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Chords of a Major Key - Guitar & Music theory

Updated: Apr 3



Knowing the theory of the chords of a major key is a huge step in the right direction to understanding music theory and being able to work out and learn songs quickly.

It's also hugely helpful to change the key of a song on the fly too if you think of the chords of any song in numbers.


All major scales have the same pattern.

You start on a note, called the root note. Then you move up in intervals,

Root - Tone - Tone Semitone - Tone - Tone Tone - Semitone

Tone is also known as a step and a semitone is called a half step 


Major Scale on Guitar - Music Theory

See this blog post for more information on major scales


So the chords of a all major keys have the same pattern too.


Chords or also know as triads of a major key are stacked in 3rds so if we simply think of our major scale in numbers 1 2 3 4 5 6 7 8 (8 being the octave of 1, same note one octave higher)

Our first chord is the 1st, 3rd and 5th notes of the scale. This is the root chord of the scale. It is a Major chord and is given the roman numeral I for 1

1 2 3 4 5 6 7 8


Chord 2, is the 2nd, 4th and 6th note of the scale, the distance between the 2nd and 4th of a major scale is a minor 3rd so chord 2 in a scale is a minor chord. Given the roman numeral ii (lowercase because it is minor)

1 2 3 4 5 6 7 8


We keep doing this throughout the scale

iii = 1 2 3 4 5 6 7 8 (minor chord)

IV = 1 2 3 4 5 6 7 8 (Major Chord)

V = 1 2 3 4 5 6 7 8 2 (Major Chord)

vi = 1 2 3 4 5 6 7 8 2 3 (minor chord)

vii = 1 2 3 4 5 6 7 8 2 3 4 (diminished chord)

A diminished chord is made up of a Root, Minor 3rd and a flattened 5th also known as a diminished 5th, I will explain this in more detail in a future lesson.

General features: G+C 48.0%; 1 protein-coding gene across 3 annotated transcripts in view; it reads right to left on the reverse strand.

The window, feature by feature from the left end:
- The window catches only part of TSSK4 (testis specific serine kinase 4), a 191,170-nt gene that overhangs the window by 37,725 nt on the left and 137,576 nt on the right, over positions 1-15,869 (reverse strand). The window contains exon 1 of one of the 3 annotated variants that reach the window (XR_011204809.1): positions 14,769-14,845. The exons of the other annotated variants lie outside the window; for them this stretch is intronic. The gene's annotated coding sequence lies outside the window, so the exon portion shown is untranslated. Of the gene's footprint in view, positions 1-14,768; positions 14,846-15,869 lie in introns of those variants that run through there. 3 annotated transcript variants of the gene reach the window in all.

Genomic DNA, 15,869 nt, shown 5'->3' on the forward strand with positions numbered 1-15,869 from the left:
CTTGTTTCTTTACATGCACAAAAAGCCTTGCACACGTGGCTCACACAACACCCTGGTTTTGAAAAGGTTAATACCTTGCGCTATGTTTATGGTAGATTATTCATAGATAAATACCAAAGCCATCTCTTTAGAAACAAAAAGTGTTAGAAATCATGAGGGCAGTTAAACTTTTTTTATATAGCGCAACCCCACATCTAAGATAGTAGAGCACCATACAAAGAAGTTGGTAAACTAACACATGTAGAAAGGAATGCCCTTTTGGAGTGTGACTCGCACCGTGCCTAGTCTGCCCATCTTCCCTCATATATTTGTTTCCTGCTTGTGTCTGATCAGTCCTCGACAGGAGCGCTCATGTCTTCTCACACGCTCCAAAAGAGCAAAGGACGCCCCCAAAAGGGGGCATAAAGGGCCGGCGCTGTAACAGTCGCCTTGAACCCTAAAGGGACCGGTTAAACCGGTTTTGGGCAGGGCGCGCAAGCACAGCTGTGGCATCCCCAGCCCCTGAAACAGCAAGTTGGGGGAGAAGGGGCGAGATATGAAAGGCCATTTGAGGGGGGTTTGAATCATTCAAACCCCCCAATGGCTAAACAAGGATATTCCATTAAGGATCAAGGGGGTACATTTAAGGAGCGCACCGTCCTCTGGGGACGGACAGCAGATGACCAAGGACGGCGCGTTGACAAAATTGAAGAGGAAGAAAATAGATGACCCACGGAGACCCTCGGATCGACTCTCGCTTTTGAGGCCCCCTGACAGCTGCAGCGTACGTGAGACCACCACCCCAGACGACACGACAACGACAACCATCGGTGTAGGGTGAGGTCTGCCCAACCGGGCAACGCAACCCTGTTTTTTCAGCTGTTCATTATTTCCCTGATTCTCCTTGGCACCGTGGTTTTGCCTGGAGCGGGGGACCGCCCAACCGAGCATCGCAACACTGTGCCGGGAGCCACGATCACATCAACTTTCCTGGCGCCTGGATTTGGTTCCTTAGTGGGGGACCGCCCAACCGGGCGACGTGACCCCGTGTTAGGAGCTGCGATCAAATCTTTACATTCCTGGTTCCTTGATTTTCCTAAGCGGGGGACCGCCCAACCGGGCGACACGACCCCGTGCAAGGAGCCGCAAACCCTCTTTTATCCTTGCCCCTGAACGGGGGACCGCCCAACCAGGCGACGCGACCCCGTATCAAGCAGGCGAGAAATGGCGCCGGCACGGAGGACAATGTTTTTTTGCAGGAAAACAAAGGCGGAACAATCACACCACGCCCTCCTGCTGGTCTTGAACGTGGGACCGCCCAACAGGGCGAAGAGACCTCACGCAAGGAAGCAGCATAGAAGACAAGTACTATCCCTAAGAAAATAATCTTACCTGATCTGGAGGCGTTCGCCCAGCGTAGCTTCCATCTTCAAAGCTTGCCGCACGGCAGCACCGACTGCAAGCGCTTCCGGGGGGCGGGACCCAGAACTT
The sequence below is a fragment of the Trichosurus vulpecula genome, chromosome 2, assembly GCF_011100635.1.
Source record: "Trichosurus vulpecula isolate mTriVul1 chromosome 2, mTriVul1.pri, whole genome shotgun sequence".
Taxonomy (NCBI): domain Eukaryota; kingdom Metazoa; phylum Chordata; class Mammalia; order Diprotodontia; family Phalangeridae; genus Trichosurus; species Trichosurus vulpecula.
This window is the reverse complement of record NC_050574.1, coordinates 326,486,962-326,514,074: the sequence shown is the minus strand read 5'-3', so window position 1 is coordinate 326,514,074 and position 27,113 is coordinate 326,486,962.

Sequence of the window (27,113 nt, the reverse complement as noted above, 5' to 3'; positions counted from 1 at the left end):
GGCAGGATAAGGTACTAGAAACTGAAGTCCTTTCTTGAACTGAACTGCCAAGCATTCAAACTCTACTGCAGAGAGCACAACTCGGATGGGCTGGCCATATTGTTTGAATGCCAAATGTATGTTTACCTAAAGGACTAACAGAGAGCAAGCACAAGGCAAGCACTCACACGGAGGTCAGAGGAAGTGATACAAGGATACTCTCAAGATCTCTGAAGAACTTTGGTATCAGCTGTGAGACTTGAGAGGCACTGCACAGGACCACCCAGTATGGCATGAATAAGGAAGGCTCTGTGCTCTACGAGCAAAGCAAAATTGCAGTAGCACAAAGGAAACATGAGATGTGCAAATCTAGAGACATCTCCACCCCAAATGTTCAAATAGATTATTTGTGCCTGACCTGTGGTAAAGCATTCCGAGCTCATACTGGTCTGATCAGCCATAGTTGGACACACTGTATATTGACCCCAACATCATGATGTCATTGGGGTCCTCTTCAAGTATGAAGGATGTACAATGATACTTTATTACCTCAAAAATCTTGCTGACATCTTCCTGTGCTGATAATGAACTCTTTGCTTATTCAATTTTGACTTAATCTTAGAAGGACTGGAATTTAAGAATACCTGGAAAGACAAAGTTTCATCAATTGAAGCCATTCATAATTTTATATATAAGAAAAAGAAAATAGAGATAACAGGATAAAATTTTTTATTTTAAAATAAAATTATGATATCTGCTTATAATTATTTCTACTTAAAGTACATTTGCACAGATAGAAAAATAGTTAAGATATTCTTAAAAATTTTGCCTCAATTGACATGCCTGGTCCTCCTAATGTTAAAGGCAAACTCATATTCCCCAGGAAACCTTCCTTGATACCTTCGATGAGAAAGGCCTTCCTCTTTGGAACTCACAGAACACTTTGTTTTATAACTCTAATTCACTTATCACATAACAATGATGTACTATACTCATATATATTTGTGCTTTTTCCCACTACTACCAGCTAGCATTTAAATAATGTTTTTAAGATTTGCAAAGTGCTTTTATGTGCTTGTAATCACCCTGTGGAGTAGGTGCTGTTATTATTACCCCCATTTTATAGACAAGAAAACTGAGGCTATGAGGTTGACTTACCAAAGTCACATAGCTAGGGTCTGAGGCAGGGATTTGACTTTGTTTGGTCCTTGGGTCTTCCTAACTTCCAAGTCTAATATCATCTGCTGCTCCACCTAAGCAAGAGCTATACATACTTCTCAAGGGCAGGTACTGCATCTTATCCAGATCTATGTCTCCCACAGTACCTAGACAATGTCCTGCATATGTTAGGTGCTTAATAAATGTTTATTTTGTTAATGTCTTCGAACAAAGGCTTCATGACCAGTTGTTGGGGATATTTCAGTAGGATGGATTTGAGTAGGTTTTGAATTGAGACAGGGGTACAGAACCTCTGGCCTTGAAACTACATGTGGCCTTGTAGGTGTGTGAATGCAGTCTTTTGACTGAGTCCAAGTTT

So the chord pattern of all major keys is this

Chords I, IV, V (1, 4, 5) are Major Chords.

Chords ii, iii, vi (2, 3, 6) are minor chords.

Chord vii (7) is diminished.


So lets put this to practical use, below is a list of different major keys and the chords in them.

Music and Guitar Chord Theory
Chords of Major Keys

So if we had this as a chord sequence

|C |G |Am |F |

Changing this into numbers it would be

|I |V |vi |IV |


So we can use this to change the key of the song.

So in the Key of G,

Chord I is G,

Chord V is D,

Chord vi is Em,

Chord IV is C.


So in the key of G the chords would be

|G |D |Em |C |


In the Key of F

|F |C |Dm |Bb |

Using the diagram above it's very easy to work out what chords you need to play to change the key of any song in a major key.

Or if your playing with musicians and someone says.

"This song is in the key of E, The verse is 1, 4 to 5, then in the chorus change the 1 to a 6"

You'll know that need to play, chords E, A to B in the verse, C#m, A to B in the Chorus.


I have another couple of videos showing how to use this system when using a capo to work out what chords you need to play if changing key or coming up with a second guitar part.

 

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